You manage small scale projects in between the larger, more far-reaching projects. You strategize to integrate the right resources for all of your projects, and you also spend a lot of time managing your subordinates.
You are there to encourage or educate them when things go wrong, you take the time to recognize their efforts when they excel, and you still take time to manage long-term planning processes for next year and beyond.
It’s common for business leaders like you to be “too busy” seemingly all of the time, running faster and faster. They are living life from problem to problem, and as a result, there is no opportunity to enjoy all that you have fostered in other people and all the ideas you have developed while excelling at your job. Regardless, a business or even a department within an organization is a reflection of the person running the show.
If that person is stressed or poorly organized, then these characteristics will be reflected in the business.
So why not manage yourself? Here are some reasons why you may not have been managing yourself so far:
You are comfortable and we all tend to stay with what is comfortable
You don’t know what else is possible
You don’t know that there are other ways to do what you are doing
You may be getting energy (and possibly identity!) from being stressed and overworked.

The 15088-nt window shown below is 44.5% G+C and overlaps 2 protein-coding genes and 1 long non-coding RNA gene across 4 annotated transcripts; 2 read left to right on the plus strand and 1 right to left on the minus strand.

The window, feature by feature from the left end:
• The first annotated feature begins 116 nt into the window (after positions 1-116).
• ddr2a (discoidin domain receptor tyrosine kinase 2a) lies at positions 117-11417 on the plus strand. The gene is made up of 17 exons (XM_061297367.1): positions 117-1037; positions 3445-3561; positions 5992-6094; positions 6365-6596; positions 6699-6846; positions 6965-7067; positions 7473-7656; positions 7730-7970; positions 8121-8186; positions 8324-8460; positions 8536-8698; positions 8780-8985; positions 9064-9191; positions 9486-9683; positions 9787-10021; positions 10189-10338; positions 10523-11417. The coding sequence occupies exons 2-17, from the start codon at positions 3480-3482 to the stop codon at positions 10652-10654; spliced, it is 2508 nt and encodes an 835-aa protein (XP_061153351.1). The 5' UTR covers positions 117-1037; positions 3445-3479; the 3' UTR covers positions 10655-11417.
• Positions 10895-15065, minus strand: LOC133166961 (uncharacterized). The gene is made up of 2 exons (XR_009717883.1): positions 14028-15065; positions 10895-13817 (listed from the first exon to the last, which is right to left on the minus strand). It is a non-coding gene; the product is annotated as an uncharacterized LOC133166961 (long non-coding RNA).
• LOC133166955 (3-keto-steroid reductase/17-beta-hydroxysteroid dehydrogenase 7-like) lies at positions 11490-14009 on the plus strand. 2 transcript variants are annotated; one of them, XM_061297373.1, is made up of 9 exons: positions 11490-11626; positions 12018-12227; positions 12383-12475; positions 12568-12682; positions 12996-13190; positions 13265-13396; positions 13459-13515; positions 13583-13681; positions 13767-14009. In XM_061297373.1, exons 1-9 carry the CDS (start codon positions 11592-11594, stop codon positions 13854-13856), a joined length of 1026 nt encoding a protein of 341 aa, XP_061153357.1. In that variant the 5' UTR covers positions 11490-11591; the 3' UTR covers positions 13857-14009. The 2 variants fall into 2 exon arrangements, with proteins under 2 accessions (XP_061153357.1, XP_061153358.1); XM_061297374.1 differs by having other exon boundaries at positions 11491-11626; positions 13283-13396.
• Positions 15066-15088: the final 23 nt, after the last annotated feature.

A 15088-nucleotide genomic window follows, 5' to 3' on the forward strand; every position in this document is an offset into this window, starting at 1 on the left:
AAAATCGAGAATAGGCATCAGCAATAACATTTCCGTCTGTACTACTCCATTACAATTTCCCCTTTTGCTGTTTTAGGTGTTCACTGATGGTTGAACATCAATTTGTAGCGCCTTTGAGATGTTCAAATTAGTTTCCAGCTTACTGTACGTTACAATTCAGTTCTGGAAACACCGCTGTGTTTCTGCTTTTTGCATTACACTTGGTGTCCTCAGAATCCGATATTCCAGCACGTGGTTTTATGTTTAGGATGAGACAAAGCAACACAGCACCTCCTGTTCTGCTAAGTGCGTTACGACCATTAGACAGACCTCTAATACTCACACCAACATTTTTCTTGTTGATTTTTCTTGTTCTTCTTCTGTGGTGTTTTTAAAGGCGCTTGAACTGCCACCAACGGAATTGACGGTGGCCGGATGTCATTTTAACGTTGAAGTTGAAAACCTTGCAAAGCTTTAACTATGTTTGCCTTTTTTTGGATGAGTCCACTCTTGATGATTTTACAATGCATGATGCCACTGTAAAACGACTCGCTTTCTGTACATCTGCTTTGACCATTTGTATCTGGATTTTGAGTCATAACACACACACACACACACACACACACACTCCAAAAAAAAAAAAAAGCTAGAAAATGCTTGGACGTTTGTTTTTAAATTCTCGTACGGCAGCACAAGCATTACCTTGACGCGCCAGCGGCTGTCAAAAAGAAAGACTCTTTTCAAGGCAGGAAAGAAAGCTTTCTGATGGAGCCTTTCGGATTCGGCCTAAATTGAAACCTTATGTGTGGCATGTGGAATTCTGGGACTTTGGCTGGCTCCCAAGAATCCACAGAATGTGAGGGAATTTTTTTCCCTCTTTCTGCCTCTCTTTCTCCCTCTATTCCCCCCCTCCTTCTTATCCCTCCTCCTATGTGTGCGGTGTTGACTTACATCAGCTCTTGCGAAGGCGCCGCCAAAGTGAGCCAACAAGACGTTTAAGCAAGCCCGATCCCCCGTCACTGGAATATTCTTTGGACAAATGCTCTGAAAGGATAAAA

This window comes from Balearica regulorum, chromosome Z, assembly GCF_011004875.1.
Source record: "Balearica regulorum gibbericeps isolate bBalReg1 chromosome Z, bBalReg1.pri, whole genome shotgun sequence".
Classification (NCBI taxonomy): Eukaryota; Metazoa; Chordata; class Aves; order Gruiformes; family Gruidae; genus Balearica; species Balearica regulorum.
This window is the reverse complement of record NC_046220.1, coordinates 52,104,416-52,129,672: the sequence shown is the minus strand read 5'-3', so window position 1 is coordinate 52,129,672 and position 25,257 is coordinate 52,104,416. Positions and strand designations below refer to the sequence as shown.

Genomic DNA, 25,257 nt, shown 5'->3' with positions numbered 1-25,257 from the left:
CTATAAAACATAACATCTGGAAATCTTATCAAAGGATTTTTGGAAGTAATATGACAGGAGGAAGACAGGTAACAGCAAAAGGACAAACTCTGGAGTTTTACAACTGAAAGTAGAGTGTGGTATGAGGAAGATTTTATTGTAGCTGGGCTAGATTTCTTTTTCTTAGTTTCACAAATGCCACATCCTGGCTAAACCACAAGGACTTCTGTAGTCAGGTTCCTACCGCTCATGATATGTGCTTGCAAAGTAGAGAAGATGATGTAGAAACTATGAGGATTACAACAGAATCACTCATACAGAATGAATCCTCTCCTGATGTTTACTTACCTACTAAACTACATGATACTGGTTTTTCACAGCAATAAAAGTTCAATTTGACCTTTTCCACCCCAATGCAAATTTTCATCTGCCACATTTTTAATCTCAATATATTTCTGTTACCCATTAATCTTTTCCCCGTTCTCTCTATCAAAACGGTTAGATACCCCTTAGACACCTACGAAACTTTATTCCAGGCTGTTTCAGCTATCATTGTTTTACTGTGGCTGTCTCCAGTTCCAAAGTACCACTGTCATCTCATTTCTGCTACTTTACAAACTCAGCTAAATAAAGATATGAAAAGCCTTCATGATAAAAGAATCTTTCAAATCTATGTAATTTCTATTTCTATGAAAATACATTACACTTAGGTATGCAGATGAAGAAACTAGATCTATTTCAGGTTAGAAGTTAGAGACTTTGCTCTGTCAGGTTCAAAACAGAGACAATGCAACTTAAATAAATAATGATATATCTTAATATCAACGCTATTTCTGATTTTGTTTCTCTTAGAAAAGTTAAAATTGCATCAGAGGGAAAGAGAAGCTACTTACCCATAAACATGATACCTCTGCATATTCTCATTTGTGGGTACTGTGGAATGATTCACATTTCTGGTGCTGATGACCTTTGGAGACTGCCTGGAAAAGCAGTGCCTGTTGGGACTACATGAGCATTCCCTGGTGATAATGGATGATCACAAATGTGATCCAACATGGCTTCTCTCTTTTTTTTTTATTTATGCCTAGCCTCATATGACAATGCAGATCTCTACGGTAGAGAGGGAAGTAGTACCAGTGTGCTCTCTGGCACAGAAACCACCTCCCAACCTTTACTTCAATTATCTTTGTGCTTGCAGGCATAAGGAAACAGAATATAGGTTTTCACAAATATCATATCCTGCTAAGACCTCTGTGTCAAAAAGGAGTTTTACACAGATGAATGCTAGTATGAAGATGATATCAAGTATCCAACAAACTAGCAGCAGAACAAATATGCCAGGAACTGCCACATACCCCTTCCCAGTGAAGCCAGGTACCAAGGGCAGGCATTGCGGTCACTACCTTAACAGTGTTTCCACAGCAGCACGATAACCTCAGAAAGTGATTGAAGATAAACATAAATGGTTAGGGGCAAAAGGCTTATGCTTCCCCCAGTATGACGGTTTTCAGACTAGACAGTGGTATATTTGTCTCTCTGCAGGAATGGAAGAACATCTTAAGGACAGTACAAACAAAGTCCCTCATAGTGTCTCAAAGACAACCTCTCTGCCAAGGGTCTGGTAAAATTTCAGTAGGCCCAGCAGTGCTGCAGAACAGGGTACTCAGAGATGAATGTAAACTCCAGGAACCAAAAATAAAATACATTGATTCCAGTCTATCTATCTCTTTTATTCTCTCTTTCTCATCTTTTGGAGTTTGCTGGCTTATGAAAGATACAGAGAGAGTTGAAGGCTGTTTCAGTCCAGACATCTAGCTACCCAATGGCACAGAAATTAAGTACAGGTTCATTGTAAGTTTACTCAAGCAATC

Now let’s put you on the path to better self-management.
1. Clarify your personal goals. Many of us lose sight of these as we get immersed in rush of day-to-day life. Do your personal goals complement your business goals? Asking yourself this question will root out any dissonance between these two areas of your life. And remember, you DO have two areas; professional and personal. If they are not in harmony, determine whether the business goals can be re-oriented or modified to support what you would like to achieve personally.
2. What role do you want to have? Imagine yourself three or four years from now. Think about who you want to be. What role do you want to have in the business? Thinking about what you want in the future can give you great insights into what strategies you may need to put in place now.
3. Look at how you are actually spending your time. This is where the rubber meets the road. If you really are true to yourself when you do this exercise you will learn a lot about where the potential lies for making changes. How are you really spending your time?
Break your day down into at least half hour slots and write down exactly what you do in each 30 minutes. Imagine that you are on a diet and your doctor has asked you to keep an honest food journal, to reveal your major calorie intake times of the day. This is what you want for your time journal.
This is your life. Be conscious of how you are living it.
There is never a better time than right now for planning to do things differently. Take charge of yourself and your business by choosing a direction that allows you to meet both your personal and business goals, and still retain your sanity!